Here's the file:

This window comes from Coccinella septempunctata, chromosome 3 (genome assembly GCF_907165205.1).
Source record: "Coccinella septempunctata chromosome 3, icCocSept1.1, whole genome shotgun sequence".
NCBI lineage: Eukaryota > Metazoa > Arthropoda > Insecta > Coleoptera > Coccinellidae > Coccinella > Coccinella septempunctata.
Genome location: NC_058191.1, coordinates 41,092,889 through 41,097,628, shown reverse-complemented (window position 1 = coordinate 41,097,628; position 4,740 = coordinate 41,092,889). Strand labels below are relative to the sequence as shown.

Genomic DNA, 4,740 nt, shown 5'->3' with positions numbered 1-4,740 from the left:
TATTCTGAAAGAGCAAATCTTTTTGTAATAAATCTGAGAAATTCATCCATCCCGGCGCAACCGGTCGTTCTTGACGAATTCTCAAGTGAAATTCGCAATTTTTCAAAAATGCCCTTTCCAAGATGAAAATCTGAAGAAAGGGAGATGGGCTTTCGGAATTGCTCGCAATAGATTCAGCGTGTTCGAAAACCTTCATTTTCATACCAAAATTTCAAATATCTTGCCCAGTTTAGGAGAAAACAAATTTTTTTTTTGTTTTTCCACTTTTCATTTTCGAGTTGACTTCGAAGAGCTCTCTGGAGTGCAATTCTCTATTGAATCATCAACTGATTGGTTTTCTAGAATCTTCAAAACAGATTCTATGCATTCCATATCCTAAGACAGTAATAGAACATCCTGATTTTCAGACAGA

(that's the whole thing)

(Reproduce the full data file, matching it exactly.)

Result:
This window comes from Coccinella septempunctata, chromosome 3 (genome assembly GCF_907165205.1).
Source record: "Coccinella septempunctata chromosome 3, icCocSept1.1, whole genome shotgun sequence".
NCBI lineage: Eukaryota > Metazoa > Arthropoda > Insecta > Coleoptera > Coccinellidae > Coccinella > Coccinella septempunctata.
Genome location: NC_058191.1, coordinates 41,092,889 through 41,097,628, shown reverse-complemented (window position 1 = coordinate 41,097,628; position 4,740 = coordinate 41,092,889). Strand labels below are relative to the sequence as shown.

Genomic DNA, 4,740 nt, shown 5'->3' with positions numbered 1-4,740 from the left:
TATTCTGAAAGAGCAAATCTTTTTGTAATAAATCTGAGAAATTCATCCATCCCGGCGCAACCGGTCGTTCTTGACGAATTCTCAAGTGAAATTCGCAATTTTTCAAAAATGCCCTTTCCAAGATGAAAATCTGAAGAAAGGGAGATGGGCTTTCGGAATTGCTCGCAATAGATTCAGCGTGTTCGAAAACCTTCATTTTCATACCAAAATTTCAAATATCTTGCCCAGTTTAGGAGAAAACAAATTTTTTTTTTGTTTTTCCACTTTTCATTTTCGAGTTGACTTCGAAGAGCTCTCTGGAGTGCAATTCTCTATTGAATCATCAACTGATTGGTTTTCTAGAATCTTCAAAACAGATTCTATGCATTCCATATCCTAAGACAGTAATAGAACATCCTGATTTTCAGACAGA